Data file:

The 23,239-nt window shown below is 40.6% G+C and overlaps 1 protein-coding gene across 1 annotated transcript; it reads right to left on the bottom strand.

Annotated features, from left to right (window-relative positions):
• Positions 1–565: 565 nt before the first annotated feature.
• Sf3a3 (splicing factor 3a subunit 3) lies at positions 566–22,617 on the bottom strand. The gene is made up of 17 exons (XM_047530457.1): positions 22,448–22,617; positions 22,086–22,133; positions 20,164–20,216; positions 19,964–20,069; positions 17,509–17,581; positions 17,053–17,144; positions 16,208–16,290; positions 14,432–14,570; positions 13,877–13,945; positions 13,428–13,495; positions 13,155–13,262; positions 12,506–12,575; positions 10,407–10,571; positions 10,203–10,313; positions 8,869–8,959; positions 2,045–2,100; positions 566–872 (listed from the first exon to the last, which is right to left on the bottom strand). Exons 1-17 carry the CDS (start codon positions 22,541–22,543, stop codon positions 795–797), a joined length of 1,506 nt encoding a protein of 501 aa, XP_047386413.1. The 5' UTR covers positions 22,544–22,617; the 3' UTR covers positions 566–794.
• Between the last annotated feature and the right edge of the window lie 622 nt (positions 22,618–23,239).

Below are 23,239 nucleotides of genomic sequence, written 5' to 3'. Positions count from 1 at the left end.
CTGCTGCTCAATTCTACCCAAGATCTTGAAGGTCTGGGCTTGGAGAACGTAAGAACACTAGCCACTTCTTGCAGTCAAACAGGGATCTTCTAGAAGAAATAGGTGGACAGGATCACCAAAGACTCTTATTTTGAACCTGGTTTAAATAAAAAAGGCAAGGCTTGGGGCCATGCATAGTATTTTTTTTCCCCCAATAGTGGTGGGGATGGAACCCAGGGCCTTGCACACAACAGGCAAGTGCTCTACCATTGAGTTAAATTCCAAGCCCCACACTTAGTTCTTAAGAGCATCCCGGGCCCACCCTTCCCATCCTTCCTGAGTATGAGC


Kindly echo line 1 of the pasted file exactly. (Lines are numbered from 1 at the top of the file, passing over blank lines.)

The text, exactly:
The 23,239-nt window shown below is 40.6% G+C and overlaps 1 protein-coding gene across 1 annotated transcript; it reads right to left on the bottom strand.